THE COMMERCIAL COURT is to rule tomorrow on whether Anglo Irish Bank can seek a judgement for over €2bn against Fermanagh businessman Seán Quinn – despite his being ruled bankrupt.
Quinn successfully filed for bankruptcy in Northern Ireland earlier this month, and that bankruptcy has now been registered in the Republic – but Anglo, which is now the Irish Bank Resolution Corporation, is still seeking an order for Quinn to repay billions in outstanding loans.
The Irish Times’ Mary Carolan writes that the official receiver in charge of Quinn’s affairs, appointed by the court in Belfast, yesterday asked the Commercial Court to adjourn a summary judgment against Quinn until after Thursday.
On that day, IBRC is going before the courts in Northern Ireland seeking to have Quinn’s bankruptcy annulled.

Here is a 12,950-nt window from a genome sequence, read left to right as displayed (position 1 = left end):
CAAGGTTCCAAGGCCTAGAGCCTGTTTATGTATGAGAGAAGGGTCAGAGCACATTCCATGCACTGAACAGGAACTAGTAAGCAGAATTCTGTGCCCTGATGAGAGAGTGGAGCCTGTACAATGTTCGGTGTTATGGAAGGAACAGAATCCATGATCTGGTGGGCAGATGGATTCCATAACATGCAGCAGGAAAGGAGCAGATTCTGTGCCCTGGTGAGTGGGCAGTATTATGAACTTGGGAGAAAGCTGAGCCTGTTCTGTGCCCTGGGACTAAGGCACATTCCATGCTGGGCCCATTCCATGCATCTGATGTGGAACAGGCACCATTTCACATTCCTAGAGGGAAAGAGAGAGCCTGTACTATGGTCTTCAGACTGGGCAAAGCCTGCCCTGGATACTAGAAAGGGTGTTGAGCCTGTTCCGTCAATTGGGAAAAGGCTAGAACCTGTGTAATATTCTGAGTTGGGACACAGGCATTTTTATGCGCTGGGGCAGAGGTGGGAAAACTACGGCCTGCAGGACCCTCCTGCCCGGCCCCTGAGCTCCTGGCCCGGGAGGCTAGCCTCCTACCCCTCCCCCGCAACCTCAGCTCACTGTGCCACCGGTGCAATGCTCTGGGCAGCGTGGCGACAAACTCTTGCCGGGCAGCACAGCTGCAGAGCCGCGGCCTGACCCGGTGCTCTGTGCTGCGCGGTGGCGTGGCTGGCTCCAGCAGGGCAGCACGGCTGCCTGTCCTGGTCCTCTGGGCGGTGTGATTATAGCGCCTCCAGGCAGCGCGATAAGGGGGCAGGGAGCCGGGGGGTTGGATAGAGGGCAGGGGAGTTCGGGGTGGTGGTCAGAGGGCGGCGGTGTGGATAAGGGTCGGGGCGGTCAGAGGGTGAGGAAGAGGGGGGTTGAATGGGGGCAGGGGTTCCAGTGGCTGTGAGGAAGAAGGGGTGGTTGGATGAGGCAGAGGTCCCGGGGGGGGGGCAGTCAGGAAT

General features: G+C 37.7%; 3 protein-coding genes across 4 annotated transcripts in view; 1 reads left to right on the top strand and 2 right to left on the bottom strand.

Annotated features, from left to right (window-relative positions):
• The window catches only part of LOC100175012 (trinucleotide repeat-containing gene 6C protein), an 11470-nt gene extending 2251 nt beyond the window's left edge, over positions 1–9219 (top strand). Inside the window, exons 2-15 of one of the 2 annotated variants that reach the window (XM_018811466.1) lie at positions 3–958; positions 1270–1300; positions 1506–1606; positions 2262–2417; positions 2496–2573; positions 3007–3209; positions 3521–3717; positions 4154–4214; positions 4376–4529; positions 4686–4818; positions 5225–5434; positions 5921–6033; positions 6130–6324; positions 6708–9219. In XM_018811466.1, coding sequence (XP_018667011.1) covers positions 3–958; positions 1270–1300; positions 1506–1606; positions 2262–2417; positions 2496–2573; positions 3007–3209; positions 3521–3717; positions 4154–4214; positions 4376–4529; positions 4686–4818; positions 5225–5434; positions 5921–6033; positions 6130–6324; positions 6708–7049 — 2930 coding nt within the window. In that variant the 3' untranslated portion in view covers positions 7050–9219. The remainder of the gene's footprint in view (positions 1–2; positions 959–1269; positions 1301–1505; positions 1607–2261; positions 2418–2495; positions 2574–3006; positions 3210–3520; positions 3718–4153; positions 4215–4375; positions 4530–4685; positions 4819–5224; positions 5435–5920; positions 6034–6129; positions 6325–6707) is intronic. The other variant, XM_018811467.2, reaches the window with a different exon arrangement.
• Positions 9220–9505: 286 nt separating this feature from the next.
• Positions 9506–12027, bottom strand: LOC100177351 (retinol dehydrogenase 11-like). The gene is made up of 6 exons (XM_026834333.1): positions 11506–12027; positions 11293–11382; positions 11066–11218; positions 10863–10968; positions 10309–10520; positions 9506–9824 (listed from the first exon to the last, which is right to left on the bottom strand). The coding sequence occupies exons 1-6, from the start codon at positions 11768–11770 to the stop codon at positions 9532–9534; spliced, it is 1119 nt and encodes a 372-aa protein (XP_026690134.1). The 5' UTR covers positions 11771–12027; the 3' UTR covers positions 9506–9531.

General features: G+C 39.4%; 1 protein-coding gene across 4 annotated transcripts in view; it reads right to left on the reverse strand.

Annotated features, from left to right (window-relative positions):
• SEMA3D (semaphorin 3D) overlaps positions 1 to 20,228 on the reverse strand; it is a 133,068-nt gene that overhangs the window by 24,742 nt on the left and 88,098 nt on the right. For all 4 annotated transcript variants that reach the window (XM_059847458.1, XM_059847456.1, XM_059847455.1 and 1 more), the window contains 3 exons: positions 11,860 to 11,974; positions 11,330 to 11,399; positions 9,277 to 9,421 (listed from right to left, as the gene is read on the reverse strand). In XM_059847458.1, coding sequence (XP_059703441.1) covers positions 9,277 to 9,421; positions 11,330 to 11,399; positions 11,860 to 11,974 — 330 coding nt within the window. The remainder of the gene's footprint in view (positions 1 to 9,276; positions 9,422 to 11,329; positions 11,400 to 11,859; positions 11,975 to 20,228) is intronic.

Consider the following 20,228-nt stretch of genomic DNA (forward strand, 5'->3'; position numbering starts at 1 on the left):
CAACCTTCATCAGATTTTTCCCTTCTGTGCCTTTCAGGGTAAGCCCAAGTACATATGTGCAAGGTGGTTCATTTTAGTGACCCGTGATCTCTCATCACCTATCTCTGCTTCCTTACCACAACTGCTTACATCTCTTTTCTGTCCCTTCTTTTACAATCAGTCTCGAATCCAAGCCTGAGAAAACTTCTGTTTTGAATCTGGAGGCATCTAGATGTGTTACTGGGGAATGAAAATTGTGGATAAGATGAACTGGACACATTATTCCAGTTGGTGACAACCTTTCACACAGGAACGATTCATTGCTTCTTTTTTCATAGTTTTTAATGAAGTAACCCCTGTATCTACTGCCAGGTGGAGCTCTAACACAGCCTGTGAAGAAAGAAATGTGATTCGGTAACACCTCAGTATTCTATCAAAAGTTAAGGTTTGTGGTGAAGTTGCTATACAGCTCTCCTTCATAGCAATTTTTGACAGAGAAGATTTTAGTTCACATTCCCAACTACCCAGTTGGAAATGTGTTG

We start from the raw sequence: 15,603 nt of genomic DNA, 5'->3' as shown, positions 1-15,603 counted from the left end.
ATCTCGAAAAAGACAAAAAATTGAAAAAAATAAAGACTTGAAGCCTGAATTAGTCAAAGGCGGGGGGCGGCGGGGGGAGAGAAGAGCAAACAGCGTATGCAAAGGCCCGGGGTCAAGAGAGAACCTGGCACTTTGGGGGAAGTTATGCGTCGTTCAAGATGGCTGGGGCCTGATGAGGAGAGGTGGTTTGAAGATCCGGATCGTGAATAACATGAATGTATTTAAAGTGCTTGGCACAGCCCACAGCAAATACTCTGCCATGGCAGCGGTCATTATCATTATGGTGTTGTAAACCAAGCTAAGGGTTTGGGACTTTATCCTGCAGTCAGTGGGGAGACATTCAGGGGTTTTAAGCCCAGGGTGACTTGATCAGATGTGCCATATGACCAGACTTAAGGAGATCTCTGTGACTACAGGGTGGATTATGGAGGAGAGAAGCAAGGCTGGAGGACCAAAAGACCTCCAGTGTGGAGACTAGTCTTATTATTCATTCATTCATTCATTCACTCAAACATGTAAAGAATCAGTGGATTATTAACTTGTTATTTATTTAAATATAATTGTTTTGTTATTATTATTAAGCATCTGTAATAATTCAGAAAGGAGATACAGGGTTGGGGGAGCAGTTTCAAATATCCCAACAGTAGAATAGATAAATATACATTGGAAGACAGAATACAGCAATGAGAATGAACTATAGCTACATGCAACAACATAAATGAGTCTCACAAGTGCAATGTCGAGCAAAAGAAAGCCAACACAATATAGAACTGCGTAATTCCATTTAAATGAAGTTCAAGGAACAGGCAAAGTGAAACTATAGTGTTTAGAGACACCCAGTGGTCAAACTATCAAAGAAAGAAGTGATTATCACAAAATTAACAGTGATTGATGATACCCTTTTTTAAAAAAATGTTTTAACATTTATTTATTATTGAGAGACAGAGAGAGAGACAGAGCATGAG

BBC News reports that IBRC will claim that Quinn’s centre of interest is in the Republic and not in the North, and that he therefore should not have been entitled to give a Northern Irish address in seeking to claim bankruptcy.
Quinn has variously used addresses in Fermanagh, where his business was headquartered, and Cavan. Bankruptcy in Northern Ireland allows him to return to business within 12 months; doing so in the Republic would bar him from similar activities for 12 years.
RTÉ News said the receiver in charge of Quinn’s affairs also told the Commercial Court that he had “concerns” over the statements Quinn had offered, which outlined billions in debt, but less than €12,000 in cash.
Former attorney-general Paul Gallagher SC, representing IBRC, said an adjournment was not needed as Quinn was not offering a defence against its claim, and because judicial matters in the Republic would not affect those in the North.
Either way, he argued, the proceedings in Belfast’s High Court would probably be adjourned until the New Year, further delaying IBRC’s claim.
Justice Peter Kelly is to issue his ruling in the matter tomorrow.